A crucial link in the life cycle of one parasitic plant may be found in a surprising place — the bellies of the descendants of an ancient line of rabbits.
Given their propensity for nibbling on gardens and darting across suburban lawns, it can be easy to forget that rabbits are wild animals. But a living reminder of their wildness can be found on two of Japan’s Ryukyu Islands, if you have the patience to look for it: the endangered Amami rabbit, a “living fossil” that looks strikingly similar to ancient Asian rabbits.
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One estimate suggests there are fewer than 5,000 of the animals left in the wild. The lives of Amamis (Pentalagus furnessi) are shrouded in mystery due to their rarity, but they seem to play a surprising ecological role as seed dispersers, researchers report January 23 in Ecology.
Seed dispersal is the main point in a plant’s life cycle when it can move to a new location (SN: 11/14/22). So dispersal is crucially important for understanding how plant populations are maintained and how species will respond to climate change, says Haldre Rogers, a biologist at Virginia Tech in Blacksburg, who was not involved with the study. Despite this, seed dispersal hasn’t received much attention, she says. “We don’t know what disperses the seeds of most plants in the world.”
Locals from the Ryukyu Islands were the first to notice that the “iconic yet endangered” Amami rabbit was nibbling on the fruit of another local species, the plant Balanophora yuwanensis, says Kenji Suetsugu, a biologist at Kobe University in Japan.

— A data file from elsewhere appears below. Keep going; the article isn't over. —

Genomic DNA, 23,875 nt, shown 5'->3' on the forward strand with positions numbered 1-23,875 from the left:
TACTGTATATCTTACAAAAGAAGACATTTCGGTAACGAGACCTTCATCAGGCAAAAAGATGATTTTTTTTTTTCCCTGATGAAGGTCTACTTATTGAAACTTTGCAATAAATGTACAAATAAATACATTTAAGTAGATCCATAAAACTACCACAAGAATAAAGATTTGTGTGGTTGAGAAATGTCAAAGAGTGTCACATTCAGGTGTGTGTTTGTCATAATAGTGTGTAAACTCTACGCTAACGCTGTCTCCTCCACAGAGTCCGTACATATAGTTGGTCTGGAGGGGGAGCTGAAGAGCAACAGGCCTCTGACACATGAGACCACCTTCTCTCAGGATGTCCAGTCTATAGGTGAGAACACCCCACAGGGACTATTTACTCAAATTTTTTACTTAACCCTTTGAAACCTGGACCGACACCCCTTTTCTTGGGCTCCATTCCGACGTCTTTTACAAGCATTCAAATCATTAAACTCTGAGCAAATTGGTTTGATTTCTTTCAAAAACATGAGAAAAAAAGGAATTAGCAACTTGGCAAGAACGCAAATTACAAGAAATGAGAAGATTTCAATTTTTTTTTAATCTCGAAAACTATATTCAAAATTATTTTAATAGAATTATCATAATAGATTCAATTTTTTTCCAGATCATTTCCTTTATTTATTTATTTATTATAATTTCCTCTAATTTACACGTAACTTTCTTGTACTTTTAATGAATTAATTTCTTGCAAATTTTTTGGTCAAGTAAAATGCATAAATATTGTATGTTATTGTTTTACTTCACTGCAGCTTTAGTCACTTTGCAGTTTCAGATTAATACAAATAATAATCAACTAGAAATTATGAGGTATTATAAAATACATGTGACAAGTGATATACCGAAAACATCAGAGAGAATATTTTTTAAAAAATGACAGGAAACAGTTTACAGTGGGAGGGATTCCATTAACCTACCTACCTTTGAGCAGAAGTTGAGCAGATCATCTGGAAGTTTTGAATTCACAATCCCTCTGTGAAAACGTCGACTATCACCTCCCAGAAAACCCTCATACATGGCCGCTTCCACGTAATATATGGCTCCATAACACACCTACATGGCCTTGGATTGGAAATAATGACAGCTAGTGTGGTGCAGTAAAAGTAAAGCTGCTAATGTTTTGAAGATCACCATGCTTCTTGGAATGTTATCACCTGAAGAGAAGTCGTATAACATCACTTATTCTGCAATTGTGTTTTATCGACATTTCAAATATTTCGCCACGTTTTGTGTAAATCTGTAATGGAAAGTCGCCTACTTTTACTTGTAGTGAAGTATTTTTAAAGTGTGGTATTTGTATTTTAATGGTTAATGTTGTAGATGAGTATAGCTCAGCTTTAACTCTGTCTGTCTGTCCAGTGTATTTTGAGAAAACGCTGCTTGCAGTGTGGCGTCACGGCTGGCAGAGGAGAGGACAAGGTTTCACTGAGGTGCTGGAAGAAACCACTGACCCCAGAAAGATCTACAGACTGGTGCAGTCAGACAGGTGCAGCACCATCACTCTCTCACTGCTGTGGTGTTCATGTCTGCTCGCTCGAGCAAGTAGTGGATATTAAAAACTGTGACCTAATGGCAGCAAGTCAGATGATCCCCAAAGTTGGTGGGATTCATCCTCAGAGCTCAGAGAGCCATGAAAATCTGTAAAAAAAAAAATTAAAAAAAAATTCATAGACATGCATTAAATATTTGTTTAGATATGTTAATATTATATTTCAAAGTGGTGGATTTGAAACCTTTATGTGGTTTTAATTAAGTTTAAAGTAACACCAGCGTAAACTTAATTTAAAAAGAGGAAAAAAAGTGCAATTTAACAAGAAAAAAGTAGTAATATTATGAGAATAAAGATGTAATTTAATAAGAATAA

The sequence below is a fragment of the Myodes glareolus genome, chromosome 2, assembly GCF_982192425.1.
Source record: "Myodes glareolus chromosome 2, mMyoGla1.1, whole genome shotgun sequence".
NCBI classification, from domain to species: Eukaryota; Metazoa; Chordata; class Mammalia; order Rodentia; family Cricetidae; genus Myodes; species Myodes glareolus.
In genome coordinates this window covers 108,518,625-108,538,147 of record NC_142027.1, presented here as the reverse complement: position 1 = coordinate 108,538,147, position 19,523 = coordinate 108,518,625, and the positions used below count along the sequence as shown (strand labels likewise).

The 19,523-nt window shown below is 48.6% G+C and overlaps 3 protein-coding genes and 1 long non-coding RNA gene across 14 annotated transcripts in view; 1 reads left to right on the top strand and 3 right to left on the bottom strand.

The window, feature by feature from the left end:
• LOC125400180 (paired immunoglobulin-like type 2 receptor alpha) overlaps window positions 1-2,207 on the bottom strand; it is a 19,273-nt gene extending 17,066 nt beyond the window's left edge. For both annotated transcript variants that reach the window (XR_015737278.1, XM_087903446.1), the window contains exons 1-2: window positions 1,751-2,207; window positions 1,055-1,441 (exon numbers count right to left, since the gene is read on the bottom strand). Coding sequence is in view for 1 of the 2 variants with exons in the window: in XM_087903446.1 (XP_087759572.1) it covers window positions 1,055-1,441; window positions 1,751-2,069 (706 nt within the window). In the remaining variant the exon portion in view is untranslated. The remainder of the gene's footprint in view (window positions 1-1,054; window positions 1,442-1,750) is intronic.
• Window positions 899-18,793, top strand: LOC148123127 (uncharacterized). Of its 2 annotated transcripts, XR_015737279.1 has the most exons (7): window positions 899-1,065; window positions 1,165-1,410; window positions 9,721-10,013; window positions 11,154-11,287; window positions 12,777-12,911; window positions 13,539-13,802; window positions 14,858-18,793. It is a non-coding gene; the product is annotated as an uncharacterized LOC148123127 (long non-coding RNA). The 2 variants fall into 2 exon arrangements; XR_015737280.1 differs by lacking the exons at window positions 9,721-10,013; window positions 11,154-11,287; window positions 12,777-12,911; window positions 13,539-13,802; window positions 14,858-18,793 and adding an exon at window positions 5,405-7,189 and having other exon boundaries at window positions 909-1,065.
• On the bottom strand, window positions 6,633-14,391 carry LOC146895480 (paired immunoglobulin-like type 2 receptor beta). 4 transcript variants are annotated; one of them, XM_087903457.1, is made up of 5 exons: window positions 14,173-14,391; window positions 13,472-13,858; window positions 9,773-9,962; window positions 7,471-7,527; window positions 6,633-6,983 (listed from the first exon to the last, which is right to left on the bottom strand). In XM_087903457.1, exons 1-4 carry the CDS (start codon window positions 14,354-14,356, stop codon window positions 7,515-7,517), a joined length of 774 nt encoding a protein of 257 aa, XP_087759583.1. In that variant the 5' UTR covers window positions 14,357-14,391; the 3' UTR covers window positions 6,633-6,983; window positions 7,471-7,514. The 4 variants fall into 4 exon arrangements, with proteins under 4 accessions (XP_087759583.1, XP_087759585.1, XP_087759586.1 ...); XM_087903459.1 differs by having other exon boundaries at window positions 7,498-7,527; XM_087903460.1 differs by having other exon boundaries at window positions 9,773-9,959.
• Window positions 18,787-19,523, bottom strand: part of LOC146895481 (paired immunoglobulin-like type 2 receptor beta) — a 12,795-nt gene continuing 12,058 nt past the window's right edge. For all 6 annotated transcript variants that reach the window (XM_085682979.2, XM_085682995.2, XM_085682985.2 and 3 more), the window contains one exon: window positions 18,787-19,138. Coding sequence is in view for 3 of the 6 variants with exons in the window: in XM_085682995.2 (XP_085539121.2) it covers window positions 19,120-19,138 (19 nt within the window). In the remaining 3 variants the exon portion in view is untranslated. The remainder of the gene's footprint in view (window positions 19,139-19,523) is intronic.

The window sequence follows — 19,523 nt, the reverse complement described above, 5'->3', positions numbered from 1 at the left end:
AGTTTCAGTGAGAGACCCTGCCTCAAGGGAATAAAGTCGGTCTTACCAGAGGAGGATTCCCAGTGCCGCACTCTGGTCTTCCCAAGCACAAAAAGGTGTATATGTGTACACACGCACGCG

Rabbits generally like to eat vegetative tissue from plants, like leaves and stems, and so haven’t been thought to contribute much to spreading seeds, which are often housed in fleshy fruits.
To confirm what the locals reported, Suetsugu and graduate student Hiromu Hashiwaki set up camera traps around the island to catch the rabbits in the act. The researchers were able to record rabbits munching on Balanophora fruits 11 times, but still needed to check whether the seeds survived their trip through the bunny tummies.
So the team headed out to the subtropical islands and scooped up rabbit poop, finding Balanophora seeds inside that could still be grown. By swallowing the seeds and pooping them out elsewhere, the Amami rabbits were clearly acting as seed dispersers.
Balanophora plants are parasitic and don’t have chlorophyll, so they can’t use photosynthesis to make food of their own (SN: 3/2/17). Instead, they suck energy away from a host plant. This means where their seeds end up matters, and the Amami rabbits “may facilitate the placement of seeds near the roots of a compatible host” by pooping in underground burrows, Suetsugu says. “Thus, the rabbits likely provide a crucial link between Balanophora and its hosts” that remains to be further explored, he says.
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Understanding the ecology of an endangered species like the Amami rabbit can help with conserving both it and the plants that depend on it.
An animal need not be in obvious peril for a change in its number to affect seed dispersal, with potentially negative consequences for the ecosystem. For example, “we think of robins as super common … but they’ve declined a lot in the last 50 years,” Rogers says. “Half as many robins means half as many seeds are getting moved around, even though no one’s worried about robins as a conservation issue.”
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